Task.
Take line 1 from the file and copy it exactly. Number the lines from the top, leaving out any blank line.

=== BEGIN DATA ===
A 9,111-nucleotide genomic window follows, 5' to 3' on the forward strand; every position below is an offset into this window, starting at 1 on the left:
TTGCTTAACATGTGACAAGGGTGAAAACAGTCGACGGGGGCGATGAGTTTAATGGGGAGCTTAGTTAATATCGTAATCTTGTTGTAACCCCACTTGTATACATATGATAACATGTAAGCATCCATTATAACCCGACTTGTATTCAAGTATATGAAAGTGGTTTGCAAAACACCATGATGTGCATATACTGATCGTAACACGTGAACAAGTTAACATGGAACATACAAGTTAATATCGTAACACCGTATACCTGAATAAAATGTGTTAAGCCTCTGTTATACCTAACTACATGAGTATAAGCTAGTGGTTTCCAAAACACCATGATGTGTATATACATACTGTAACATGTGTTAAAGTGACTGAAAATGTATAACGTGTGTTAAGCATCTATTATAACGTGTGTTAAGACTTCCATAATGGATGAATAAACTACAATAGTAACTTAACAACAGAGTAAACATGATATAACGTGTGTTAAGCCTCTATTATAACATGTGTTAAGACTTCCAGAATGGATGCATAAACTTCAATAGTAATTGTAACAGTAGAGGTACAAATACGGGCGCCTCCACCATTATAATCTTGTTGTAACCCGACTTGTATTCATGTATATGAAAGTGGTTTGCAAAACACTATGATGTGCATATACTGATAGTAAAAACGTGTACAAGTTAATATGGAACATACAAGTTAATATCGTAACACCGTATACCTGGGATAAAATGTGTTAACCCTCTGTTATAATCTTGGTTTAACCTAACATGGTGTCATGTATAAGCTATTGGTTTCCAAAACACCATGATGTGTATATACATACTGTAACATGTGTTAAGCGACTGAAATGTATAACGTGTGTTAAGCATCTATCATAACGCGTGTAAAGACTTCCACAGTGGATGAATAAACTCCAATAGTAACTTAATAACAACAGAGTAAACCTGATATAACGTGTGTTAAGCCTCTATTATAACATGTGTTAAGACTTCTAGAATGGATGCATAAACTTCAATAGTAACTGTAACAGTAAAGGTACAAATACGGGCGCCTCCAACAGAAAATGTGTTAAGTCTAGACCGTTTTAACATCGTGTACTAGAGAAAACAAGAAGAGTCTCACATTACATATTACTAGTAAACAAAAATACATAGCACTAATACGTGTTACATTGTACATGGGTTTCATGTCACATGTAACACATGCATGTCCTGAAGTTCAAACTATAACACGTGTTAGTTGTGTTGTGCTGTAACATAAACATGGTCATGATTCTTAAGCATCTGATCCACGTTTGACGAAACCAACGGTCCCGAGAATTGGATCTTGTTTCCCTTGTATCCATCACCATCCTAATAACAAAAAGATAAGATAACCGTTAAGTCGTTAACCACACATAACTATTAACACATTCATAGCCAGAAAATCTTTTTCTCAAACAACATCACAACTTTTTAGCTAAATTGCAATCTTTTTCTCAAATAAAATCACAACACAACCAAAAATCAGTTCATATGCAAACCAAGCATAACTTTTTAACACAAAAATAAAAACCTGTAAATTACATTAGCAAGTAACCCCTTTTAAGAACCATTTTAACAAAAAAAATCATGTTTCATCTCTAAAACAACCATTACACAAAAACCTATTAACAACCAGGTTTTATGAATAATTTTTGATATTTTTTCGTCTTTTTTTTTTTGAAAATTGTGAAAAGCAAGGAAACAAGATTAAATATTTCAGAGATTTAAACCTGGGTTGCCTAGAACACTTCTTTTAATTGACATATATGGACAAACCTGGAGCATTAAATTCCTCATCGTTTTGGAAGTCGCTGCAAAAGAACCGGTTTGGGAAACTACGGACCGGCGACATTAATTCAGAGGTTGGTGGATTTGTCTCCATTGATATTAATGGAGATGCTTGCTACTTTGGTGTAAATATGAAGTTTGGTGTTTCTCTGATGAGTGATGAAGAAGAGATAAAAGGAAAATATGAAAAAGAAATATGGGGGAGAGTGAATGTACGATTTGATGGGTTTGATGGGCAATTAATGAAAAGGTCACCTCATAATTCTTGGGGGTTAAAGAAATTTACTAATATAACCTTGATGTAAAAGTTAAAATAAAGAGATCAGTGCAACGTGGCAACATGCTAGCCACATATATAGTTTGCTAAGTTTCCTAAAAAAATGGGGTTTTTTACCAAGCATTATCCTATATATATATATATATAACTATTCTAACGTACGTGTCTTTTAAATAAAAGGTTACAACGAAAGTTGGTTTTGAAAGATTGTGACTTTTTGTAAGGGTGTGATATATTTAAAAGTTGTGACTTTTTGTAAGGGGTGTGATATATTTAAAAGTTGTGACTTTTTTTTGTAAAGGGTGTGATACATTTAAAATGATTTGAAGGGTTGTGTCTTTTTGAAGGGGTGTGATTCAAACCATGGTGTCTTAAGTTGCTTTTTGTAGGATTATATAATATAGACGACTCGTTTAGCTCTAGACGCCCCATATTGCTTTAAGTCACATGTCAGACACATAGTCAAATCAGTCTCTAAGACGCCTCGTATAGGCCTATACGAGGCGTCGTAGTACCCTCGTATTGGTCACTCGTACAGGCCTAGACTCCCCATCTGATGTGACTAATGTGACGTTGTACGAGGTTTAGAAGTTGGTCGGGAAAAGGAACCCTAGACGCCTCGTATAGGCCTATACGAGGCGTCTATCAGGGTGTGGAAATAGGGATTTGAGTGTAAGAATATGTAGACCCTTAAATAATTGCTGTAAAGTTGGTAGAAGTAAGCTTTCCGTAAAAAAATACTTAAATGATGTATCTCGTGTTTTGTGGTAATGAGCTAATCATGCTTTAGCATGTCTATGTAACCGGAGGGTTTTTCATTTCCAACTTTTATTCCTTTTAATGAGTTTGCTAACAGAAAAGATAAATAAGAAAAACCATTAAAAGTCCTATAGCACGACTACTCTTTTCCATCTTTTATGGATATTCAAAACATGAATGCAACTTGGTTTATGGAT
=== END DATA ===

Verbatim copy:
A 9,111-nucleotide genomic window follows, 5' to 3' on the forward strand; every position below is an offset into this window, starting at 1 on the left: